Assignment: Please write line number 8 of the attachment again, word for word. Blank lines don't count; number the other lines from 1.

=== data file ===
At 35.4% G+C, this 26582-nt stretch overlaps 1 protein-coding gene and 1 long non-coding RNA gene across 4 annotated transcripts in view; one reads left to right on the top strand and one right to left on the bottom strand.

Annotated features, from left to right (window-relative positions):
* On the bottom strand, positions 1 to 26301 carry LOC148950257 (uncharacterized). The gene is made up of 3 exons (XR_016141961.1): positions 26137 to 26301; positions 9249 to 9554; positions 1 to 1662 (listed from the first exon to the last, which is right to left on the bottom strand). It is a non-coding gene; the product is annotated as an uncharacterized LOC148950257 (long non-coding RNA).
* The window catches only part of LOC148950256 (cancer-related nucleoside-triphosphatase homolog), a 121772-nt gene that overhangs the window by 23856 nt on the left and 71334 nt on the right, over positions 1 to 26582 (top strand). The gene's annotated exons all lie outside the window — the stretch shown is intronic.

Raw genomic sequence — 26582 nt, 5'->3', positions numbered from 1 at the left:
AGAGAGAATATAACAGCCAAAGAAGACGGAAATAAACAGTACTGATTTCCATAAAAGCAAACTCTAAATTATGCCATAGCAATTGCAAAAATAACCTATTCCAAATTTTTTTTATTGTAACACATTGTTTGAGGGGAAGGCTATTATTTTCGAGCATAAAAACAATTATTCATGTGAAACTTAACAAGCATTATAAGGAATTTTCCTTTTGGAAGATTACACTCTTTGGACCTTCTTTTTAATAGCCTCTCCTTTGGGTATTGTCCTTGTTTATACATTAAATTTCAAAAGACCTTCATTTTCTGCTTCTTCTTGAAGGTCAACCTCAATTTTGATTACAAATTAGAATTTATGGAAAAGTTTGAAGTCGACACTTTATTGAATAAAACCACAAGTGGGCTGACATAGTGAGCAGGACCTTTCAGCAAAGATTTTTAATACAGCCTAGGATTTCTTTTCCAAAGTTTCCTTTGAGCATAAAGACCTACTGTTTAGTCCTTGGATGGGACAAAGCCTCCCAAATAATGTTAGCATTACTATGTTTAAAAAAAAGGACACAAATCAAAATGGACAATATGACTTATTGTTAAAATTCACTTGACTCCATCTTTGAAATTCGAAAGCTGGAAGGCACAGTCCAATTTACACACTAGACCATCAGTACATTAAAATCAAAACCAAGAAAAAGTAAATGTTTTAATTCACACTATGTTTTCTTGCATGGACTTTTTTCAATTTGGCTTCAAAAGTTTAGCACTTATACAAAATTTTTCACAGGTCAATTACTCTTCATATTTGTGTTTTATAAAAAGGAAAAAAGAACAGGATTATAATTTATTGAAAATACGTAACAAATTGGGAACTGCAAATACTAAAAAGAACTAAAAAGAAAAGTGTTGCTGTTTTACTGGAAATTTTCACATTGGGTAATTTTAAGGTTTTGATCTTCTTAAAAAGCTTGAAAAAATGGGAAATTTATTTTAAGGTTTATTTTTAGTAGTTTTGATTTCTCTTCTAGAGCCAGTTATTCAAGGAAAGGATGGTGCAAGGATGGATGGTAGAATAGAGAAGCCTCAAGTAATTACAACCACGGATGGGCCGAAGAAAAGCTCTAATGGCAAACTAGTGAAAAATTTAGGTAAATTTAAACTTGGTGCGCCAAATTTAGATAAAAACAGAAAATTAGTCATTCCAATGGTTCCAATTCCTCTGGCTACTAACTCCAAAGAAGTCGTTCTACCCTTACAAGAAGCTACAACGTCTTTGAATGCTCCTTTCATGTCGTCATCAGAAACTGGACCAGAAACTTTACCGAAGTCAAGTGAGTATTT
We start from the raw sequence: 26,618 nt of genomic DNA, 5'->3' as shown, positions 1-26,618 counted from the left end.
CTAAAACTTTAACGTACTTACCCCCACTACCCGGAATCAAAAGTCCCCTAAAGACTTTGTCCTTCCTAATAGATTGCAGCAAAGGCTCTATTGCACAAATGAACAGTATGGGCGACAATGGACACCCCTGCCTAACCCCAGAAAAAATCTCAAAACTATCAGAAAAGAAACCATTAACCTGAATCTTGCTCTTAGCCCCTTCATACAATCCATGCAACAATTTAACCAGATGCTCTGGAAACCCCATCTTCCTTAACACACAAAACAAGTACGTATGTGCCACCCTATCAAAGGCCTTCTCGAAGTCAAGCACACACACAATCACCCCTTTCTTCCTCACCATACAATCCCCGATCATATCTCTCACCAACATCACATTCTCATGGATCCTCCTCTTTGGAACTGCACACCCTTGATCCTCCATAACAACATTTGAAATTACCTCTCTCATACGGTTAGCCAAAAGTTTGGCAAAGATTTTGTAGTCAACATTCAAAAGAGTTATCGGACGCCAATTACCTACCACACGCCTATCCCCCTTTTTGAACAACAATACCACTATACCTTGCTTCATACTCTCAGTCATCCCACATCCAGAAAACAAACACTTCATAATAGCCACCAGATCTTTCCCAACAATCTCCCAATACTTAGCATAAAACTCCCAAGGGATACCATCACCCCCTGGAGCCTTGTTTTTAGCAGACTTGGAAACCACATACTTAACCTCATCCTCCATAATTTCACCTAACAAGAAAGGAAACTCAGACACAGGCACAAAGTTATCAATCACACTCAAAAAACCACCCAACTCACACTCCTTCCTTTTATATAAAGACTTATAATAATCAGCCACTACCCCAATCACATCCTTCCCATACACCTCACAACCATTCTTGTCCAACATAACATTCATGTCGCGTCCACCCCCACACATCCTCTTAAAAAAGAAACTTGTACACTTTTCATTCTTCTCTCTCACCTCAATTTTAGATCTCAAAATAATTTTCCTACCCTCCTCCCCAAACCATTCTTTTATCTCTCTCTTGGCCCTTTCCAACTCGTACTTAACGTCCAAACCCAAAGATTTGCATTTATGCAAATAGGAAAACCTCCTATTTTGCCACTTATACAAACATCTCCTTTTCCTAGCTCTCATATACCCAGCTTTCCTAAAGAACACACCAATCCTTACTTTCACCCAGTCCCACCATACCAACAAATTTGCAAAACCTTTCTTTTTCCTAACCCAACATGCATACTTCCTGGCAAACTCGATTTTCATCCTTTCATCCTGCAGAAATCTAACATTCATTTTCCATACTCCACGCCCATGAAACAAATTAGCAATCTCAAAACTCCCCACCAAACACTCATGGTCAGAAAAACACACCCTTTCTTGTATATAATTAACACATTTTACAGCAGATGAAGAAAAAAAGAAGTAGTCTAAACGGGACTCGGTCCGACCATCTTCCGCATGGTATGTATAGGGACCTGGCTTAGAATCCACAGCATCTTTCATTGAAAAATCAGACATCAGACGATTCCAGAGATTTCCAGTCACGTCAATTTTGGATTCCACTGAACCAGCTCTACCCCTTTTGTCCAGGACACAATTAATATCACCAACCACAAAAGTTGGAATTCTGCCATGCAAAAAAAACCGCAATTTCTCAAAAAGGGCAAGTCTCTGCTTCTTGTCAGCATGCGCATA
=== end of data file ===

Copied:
CTAAAACTTTAACGTACTTACCCCCACTACCCGGAATCAAAAGTCCCCTAAAGACTTTGTCCTTCCTAATAGATTGCAGCAAAGGCTCTATTGCACAAATGAACAGTATGGGCGACAATGGACACCCCTGCCTAACCCCAGAAAAAATCTCAAAACTATCAGAAAAGAAACCATTAACCTGAATCTTGCTCTTAGCCCCTTCATACAATCCATGCAACAATTTAACCAGATGCTCTGGAAACCCCATCTTCCTTAACACACAAAACAAGTACGTATGTGCCACCCTATCAAAGGCCTTCTCGAAGTCAAGCACACACACAATCACCCCTTTCTTCCTCACCATACAATCCCCGATCATATCTCTCACCAACATCACATTCTCATGGATCCTCCTCTTTGGAACTGCACACCCTTGATCCTCCATAACAACATTTGAAATTACCTCTCTCATACGGTTAGCCAAAAGTTTGGCAAAGATTTTGTAGTCAACATTCAAAAGAGTTATCGGACGCCAATTACCTACCACACGCCTATCCCCCTTTTTGAACAACAATACCACTATACCTTGCTTCATACTCTCAGTCATCCCACATCCAGAAAACAAACACTTCATAATAGCCACCAGATCTTTCCCAACAATCTCCCAATACTTAGCATAAAACTCCCAAGGGATACCATCACCCCCTGGAGCCTTGTTTTTAGCAGACTTGGAAACCACATACTTAACCTCATCCTCCATAATTTCACCTAACAAGAAAGGAAACTCAGACACAGGCACAAAGTTATCAATCACACTCAAAAAACCACCCAACTCACACTCCTTCCTTTTATATAAAGACTTATAATAATCAGCCACTACCCCAATCACATCCTTCCCATACACCTCACAACCATTCTTGTCCAACATAACATTCATGTCGCGTCCACCCCCACACATCCTCTTAAAAAAGAAACTTGTACACTTTTCATTCTTCTCTCTCACCTCAATTTTAGATCTCAAAATAATTTTCCTACCCTCCTCCCCAAACCATTCTTTTATCTCTCTCTTGGCCCTTTCCAACTCGTACTTAACGTCCAAACCCAAAGATTTGCATTTATGCAAATAGGAAAACCTCCTATTTTGCCACTTATACAAACATCTCCTTTTCCTAGCTCTCATATACCCAGCTTTCCTAAAGAACACACCAATCCTTACTTTCACCCAGTCCCACCATACCAACAAATTTGCAAAACCTTTCTTTTTCCTAACCCAACATGCATACTTCCTGGCAAACTCGATTTTCATCCTTTCATCCTGCAGAAATCTAACATTCATTTTCCATACTCCACGCCCATGAAACAAATTAGCAATCTCAAAACTCCCCACCAAACACTCATGGTCAGAAAAACACACCCTTTCTTGTATATAATTAACACATTTTACAGCAGATGAAGAAAAAAAGAAGTAGTCTAAACGGGACTCGGTCCGACCATCTTCCGCATGGTATGTATAGGGACCTGGCTTAGAATCCACAGCATCTTTCATTGAAAAATCAGACATCAGACGATTCCAGAGATTTCCAGTCACGTCAATTTTGGATTCCACTGAACCAGCTCTACCCCTTTTGTCCAGGACACAATTAATATCACCAACCACAAAAGTTGGAATTCTGCCATGCAAAAAAAACCGCAATTTCTCAAAAAGGGCAAGTCTCTGCTTCTTGTCAGCATGCGCATA